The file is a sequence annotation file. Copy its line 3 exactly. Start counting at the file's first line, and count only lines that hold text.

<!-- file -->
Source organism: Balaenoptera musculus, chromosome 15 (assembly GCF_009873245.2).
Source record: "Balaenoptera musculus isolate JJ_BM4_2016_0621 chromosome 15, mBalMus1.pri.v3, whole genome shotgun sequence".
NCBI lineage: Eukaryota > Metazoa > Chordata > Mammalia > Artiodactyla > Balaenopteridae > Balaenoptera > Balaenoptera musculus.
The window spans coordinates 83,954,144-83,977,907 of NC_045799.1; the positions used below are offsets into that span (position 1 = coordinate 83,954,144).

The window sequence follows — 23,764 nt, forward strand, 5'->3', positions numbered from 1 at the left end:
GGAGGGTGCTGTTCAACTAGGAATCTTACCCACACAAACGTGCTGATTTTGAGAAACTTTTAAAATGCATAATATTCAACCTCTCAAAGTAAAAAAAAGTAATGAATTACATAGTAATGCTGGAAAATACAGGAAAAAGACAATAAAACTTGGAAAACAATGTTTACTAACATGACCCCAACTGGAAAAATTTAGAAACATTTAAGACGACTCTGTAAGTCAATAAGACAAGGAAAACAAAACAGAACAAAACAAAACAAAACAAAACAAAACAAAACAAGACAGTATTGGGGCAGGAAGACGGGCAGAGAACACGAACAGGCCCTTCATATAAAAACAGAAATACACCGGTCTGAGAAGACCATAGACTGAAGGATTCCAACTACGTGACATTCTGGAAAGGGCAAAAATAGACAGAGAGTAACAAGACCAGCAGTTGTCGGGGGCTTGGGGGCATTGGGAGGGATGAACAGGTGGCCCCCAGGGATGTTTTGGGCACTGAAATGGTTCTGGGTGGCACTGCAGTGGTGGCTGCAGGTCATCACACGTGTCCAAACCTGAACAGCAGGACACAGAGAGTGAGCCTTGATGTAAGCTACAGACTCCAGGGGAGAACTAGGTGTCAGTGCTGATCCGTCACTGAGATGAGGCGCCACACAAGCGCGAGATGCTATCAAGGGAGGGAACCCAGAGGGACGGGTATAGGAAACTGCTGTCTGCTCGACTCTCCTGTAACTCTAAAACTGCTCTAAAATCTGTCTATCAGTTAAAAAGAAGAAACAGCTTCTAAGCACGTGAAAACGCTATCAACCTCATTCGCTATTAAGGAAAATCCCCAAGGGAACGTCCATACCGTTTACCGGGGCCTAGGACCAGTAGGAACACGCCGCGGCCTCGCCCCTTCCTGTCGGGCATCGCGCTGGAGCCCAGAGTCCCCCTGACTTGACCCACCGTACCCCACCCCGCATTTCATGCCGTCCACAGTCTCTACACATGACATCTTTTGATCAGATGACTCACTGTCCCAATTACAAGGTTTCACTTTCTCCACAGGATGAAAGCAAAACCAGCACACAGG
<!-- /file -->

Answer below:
NCBI lineage: Eukaryota > Metazoa > Chordata > Mammalia > Artiodactyla > Balaenopteridae > Balaenoptera > Balaenoptera musculus.